Defense Secretary Leon Panetta toughened up his rhetoric Wednesday in a speech to the Association of the U.S. Army in Washington, where he again was on the offensive over cuts to the Pentagon's budget.
“The Department faces the imperative of cutting more than $450 billion over the next 10 years,” Panetta said. He had just one word for those who propose “draconian cuts,” particularly those the Pentagon might incur if the deficit reduction super committee fails to reach an agreement: “Nuts.”
Panetta vowed to avoid excessive military reductions, saying, “it will not happen on my watch.”
He spoke of the need to build a flexible force to combat complex threats; the need to support veterans; and the challenge of absorbing steep budget cuts. In order to survive an era of "extraordinary fiscal pressure," Panetta said, the services must combat “parochialism."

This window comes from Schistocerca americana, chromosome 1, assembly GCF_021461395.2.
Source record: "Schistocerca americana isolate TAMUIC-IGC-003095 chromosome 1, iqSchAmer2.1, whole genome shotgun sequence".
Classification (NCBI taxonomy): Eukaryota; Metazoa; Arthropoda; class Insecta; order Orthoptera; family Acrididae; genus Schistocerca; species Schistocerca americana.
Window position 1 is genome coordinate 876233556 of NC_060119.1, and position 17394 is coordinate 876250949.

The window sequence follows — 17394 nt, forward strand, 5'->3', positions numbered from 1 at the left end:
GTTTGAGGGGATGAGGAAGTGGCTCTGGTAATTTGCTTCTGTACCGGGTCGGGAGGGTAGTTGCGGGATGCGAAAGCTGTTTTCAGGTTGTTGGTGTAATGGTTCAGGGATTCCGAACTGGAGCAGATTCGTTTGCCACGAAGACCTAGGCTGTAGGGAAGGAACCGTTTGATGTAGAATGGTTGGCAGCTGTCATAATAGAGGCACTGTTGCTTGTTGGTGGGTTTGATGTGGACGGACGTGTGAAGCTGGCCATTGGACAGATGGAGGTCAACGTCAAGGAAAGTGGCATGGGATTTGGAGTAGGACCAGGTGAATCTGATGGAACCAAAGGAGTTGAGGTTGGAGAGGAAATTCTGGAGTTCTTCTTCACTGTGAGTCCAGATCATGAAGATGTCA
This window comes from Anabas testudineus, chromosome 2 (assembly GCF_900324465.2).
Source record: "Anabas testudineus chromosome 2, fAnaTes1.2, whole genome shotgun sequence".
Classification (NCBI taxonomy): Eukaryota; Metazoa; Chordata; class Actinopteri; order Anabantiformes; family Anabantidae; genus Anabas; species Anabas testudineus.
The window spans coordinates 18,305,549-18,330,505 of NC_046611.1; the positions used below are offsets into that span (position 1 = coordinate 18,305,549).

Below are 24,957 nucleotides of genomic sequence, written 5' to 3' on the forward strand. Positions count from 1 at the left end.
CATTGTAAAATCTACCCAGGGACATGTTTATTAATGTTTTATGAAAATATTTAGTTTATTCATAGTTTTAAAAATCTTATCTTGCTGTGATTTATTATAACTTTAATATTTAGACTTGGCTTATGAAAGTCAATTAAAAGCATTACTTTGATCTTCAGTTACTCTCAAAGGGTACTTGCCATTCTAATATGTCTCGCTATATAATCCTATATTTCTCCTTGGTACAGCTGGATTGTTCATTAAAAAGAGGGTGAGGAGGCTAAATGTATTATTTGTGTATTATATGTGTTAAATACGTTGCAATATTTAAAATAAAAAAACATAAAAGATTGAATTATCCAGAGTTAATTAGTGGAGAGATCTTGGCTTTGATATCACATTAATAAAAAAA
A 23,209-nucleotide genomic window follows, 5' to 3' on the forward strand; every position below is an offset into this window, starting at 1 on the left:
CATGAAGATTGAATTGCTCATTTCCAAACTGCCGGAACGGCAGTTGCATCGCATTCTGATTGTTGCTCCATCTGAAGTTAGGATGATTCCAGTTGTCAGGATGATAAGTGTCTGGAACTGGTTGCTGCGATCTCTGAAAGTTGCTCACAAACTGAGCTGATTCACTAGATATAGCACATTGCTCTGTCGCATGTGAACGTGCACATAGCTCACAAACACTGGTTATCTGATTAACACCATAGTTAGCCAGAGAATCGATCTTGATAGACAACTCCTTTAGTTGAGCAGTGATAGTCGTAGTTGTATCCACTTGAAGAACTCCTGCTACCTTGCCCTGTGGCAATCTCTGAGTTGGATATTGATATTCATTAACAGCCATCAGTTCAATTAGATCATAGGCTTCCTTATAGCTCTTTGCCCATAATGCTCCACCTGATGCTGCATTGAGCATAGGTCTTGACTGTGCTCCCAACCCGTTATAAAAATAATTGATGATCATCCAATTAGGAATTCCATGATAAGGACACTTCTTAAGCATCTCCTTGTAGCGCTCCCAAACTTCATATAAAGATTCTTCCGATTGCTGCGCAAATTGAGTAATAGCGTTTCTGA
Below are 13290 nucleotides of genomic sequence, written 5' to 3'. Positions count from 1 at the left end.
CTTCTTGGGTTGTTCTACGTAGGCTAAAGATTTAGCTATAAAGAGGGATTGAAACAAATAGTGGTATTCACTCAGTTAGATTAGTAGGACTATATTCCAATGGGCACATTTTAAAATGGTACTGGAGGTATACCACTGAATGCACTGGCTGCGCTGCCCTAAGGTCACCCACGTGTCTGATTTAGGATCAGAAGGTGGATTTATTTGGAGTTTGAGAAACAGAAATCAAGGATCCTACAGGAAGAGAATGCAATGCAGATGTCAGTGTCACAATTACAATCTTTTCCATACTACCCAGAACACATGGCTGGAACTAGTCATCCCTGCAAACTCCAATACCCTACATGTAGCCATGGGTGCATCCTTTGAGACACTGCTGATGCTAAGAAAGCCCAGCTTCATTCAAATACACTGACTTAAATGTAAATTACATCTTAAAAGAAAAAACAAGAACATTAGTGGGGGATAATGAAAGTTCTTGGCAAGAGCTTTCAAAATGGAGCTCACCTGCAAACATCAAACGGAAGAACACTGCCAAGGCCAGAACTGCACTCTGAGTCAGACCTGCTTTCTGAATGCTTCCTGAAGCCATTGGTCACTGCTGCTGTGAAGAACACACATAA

Panetta vowed never to "break faith" with service members and their families. "You will get what was promised to you. That is my fight, that is my duty -- to watch your flank, to fight to make sure that you’re protected and that you have all the resources you need to do the job.”
However, Panetta also admitted that “we must make efforts to control” personnel costs, “or else we will be forced to make deeper cuts in force structure and modernization.” He said his approach “will aim to grandfather benefits when I can in order to implement reforms," echoing his comments at a speech at the Wilson Center on Tuesday.
Budget cuts are inevitable, and will shape the military as it moves forward, Panetta said. He called upon the three service branches to work together to absorb the cuts, rather than fight over every last dollar. “We absolutely cannot allow budget pressures to force the services into parochialism and program survival mode,” Panetta said. “Going forward, my expectation is that our military leaders will do what's best for the entire force, not just what's best for their own service.”
Panetta will testify before the House Armed Services Committee on Thursday, addressing the future of national defense 10 years after the Sept. 11 attacks.
This article appears in the October 12, 2011 edition of National Journal Daily PM Update.